In this remote area that is the oldest part of Iceland, the terrain is reminiscent of that in Scotland. The barren-looking ground is covered with low-growing green plants punctuated by plentiful waterfalls and snow-capped mountains . It is a paradise for sheep, horses, and cows. For humans, it offers respite, with winding two-lane highways and long, narrow mountain tunnels traveled by few cars. The deep East Fjords are particularly beautiful. Winters here are long and dark, with only 4 to 5 hours of light in some places.
Bardarbunga This is the volcano that erupted in 2014. I was fortunate enough to see the eruption as I flew over it during my visit then. It is now “vomiting” (as the locals put it) a few times a day.
The airport here is a 1-hour flight from Reykjavík.
Hotel Herad Midvangur 5-7. 60 rooms. Buffet breakfast. This efficient contemporary hotel is all clean lines but with some art thrown in to cheer things up. Ask for a room with a view of the lake.
Hus Handanna Art & Design Midvangi 1-3, a few steps from hotel. This spacious shop purveys an array of top-notch Iclandic art and handcrafts that make wonderful souvenirs. Items include everything from colorful felted fingerless gloves to fragile ceramic tea-light containers. My favorite was the carved-wood reindeer mother and child that fit into each other
Monster Lake This point in the Lagarfljot river becomes so deep and wide that it is defined as a lake. It is home to the legendary beast Lagarfljotsormurinn--Iceland’s version of Scotland’s Loch Ness Monster--which was first reported in 1345. “The Story of the Legendary Worm” dates to the 14th century and is about a young girl who lived on a farm by the lake. She was given a gold ring as a gift. Her mother told her that if she put the ring in a box with the worm, the gold would grow. Of course, she put it in the box and the gold grew, but the worm grew, too. The girl panicked and threw them both into the lake, where the worm became a huge monster and terrorized the villagers. Eventually two farmers decided to kill the monster and get the gold. They bound it, but the monster still was able to put its back up out in the water and now bad luck comes when people see it. In reality, my tour guide has a friend who saw it in 1968. Some elementary school kids saw it in the 1990s, and this viral video on YouTube shows it in 2012. While some people think the video proves the monster’s existence, others think it proves that the monster is just some netting twisting in icy water. An Iceland panel decided by a narrow majority vote that this grainy 2012 footage is legitimate. I think it looks like a cross between a viper and a tape worm. What do you think?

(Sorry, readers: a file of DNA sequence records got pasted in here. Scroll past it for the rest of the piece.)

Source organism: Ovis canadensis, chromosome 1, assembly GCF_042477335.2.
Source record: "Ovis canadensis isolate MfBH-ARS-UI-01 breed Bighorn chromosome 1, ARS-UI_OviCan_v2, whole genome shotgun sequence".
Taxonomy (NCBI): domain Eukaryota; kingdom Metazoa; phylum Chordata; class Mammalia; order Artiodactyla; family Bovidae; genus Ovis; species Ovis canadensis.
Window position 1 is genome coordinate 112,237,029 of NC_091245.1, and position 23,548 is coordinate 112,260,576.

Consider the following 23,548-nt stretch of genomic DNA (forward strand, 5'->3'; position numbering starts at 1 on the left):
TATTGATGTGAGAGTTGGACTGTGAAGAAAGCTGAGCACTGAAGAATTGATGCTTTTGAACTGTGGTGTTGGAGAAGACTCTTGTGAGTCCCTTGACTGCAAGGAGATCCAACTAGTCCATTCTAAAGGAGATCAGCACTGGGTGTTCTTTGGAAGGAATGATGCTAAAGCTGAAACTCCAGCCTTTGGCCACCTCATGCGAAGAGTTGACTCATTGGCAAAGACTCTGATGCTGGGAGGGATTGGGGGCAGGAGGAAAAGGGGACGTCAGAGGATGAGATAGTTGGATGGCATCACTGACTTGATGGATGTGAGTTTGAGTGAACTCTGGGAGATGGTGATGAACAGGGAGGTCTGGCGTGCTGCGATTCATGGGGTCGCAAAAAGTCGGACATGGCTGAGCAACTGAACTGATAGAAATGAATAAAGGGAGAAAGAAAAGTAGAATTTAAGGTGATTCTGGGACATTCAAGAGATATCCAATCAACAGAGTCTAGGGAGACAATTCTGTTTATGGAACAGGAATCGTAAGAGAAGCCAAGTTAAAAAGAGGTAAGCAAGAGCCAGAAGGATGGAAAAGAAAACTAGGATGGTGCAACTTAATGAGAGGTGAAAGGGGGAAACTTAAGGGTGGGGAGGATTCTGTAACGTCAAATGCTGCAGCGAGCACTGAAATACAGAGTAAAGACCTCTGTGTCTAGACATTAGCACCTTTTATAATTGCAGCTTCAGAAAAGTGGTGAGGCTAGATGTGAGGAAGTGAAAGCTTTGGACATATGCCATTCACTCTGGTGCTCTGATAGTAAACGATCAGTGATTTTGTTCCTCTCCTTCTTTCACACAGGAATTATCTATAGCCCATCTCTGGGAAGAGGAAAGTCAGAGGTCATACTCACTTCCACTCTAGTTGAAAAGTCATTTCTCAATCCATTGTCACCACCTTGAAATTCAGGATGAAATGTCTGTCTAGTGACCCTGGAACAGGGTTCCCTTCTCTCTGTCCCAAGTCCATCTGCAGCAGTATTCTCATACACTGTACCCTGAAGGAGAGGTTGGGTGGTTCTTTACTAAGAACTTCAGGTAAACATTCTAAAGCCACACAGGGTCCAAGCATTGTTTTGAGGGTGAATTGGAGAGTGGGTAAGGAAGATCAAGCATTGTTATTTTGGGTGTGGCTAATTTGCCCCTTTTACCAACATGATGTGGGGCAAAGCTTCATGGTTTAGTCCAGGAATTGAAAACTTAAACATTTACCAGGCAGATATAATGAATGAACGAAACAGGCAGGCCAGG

Hallormsstada Skogur The small new forest provides nice walking trails near the lake.
●Gunnar Gunnarsson Museum This cultural museum honoring celebrated Icelandic author Gunnar Gunnarsson operates within his former home. It also tells about the circa 1493 Augustinian monastery ruins being uncovered right now in a field across from the house. It is the only cloister in Iceland that is completely excavated, and the most northerly one in Europe.
●Klausturkaffi The museum’s small restaurant is also an attraction, and a prime place to stop for a spectacular buffet lunch spread. An a la carte menu is also available. My favorite items were the crowberry spritzer and wild mushroom soup, though the entire array was delicious.
Vallanes Farm This greenhouse farm is renowned for bringing organic Modir Jord products—most especially barley--to Icelandic cuisine. It is the largest organic farm in Iceland. As you travel in this area, you’ll also come across their vegetarian burgers and fresh herbs, such as angelica and caraway. Everything at the farm is 100% organic, including local wild berry and rhubarb jams. A recipe for Gabriel’s Breakfast made with barley cereal is on the website.
When pioneer organic-farm owner Eygló Björk Ólafsdóttir (pictured) welcomed us to his complex, which has been worked since the 1100s, he said, “Good morning and welcome to my kingdom.” When he took over here in 1979, it was a dairy farm. In this country with few trees, he planted one million saplings in shelterbelts and forests, and officially began his organic farm in 1989. A B&B and hostel are also available.
Vatnajokulspjodgardur National Park Located mostly in the highlands, this park covers almost 14 percent of Iceland. The country’s largest glacier, and Europe’s biggest, is here.
●Vatnajokull Ice Caves These caves are located inside an Icelandic glacier. It's pretty hard to get cooler than that.
More things to do in Iceland's Northeast.
More ideas for travel adventures in California and the U.S. and around the world.
images and video ©2015 Carole Terwilliger Meyers